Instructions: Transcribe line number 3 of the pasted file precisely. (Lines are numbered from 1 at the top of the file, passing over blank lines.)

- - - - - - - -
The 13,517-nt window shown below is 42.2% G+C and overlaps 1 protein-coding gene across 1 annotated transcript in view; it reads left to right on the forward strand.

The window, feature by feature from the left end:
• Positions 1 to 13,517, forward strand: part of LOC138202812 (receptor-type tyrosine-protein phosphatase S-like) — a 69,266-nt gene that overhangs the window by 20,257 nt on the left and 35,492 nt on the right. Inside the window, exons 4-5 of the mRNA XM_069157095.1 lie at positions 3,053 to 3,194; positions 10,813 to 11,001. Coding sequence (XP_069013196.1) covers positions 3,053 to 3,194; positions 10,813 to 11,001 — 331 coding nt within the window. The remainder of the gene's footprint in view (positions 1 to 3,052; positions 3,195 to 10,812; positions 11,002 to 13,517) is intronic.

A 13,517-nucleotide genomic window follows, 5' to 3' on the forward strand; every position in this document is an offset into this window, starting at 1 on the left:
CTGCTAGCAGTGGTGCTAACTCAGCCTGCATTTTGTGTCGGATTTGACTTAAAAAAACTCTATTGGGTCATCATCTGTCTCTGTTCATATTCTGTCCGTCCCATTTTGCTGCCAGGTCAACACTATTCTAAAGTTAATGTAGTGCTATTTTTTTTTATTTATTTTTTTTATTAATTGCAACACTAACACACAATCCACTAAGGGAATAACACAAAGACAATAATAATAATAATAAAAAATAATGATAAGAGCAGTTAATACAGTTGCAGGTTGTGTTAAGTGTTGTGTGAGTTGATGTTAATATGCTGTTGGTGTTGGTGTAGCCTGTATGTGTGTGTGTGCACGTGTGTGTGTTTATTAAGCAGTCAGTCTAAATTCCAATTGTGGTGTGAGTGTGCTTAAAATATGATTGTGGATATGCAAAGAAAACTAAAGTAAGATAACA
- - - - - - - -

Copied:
• Positions 1 to 13,517, forward strand: part of LOC138202812 (receptor-type tyrosine-protein phosphatase S-like) — a 69,266-nt gene that overhangs the window by 20,257 nt on the left and 35,492 nt on the right. Inside the window, exons 4-5 of the mRNA XM_069157095.1 lie at positions 3,053 to 3,194; positions 10,813 to 11,001. Coding sequence (XP_069013196.1) covers positions 3,053 to 3,194; positions 10,813 to 11,001 — 331 coding nt within the window. The remainder of the gene's footprint in view (positions 1 to 3,052; positions 3,195 to 10,812; positions 11,002 to 13,517) is intronic.